On the one-year anniversary of the ‘Day of Rage’ unrest, international media agencies claimed violent clashes took place, with youths throwing rocks and petrol bombs and police hitting back with tear-gas, rubber bullets and stun grenades.
“The only message I got was that there were some kids in trouble with the police,” F1 chief executive Ecclestone told the Telegraph.
“We are planning to go. People there seem confident that a race two months away will be alright.”
At the Jerez test last week, it was suggested teams were expressing concerns about Bahrain.
But Ecclestone insists: “The teams are not the slightest bit concerned. They seem happy that things will go ahead without problems.
“Last year was a more clear-cut decision not to go but things have changed a lot since then.”
In recent days, however, F1 has been the subject of a high profile row about the event, with influential figures and political parties publicly debating whether the sport is right or wrong to return to Bahrain.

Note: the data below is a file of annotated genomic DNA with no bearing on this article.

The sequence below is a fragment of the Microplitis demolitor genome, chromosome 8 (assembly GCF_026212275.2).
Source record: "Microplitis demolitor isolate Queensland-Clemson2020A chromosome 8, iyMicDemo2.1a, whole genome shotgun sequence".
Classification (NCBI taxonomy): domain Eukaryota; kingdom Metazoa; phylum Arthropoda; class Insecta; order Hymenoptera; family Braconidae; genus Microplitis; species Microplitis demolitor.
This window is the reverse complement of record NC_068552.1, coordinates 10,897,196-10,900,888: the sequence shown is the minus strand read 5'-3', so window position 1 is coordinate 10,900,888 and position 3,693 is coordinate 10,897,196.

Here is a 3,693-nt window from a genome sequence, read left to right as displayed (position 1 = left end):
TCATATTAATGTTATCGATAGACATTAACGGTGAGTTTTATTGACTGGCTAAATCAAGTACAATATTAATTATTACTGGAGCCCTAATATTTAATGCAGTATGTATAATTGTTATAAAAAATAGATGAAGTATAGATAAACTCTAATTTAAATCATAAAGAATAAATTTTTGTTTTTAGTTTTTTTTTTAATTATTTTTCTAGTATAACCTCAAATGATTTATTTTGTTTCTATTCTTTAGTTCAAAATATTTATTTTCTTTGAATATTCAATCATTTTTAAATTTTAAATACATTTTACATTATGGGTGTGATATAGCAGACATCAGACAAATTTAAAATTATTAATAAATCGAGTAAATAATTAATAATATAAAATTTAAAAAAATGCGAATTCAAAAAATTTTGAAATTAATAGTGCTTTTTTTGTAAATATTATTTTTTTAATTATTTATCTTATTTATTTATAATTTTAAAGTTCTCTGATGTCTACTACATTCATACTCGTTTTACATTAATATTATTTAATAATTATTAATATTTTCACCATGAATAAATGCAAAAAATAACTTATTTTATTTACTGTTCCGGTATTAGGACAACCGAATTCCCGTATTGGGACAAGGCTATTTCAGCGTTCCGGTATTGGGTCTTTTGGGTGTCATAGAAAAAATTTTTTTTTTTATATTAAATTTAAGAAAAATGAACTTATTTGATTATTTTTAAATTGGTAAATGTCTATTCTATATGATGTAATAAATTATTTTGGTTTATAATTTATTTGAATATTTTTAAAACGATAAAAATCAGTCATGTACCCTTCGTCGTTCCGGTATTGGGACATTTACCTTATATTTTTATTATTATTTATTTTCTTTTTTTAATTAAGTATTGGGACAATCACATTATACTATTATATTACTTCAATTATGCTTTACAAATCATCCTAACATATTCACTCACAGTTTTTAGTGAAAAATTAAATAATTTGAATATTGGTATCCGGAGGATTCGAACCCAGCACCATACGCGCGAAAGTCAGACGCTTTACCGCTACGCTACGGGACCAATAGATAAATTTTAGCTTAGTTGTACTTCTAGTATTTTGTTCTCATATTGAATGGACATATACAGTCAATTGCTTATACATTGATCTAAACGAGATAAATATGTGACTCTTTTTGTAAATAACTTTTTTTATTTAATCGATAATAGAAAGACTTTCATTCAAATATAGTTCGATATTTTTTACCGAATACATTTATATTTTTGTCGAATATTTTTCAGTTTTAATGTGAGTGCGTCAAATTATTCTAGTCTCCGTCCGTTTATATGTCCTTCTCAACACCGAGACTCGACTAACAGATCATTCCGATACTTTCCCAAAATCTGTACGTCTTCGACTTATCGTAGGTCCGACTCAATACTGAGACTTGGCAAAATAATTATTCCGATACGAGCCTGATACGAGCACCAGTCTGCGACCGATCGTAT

“We’ve always been non-political,” said Ecclestone, 81. “Any decision will be made on grounds of safety.”
But an FIA spokesman said the “staging of a grand prix would be beneficial in bridging some of the difficulties Bahrain is experiencing”.
And a spokesman for the Bahrain International Circuit told CNN: “We are entirely confident that the race can be and will be an excellent event.
“The FIA has said that there is no reason why the grand prix should not go ahead.”
The unnamed spokesman also compared Bahrain’s problems of the last twelve months with London’s riots last August.
“There’s no doubt that (in Bahrain) there have been some small riots, nothing like on the scale that we saw in London,” he insisted.
“When it comes to being in and around the track, the drivers and the teams will be extremely safe. Absolutely, totally confident about that.”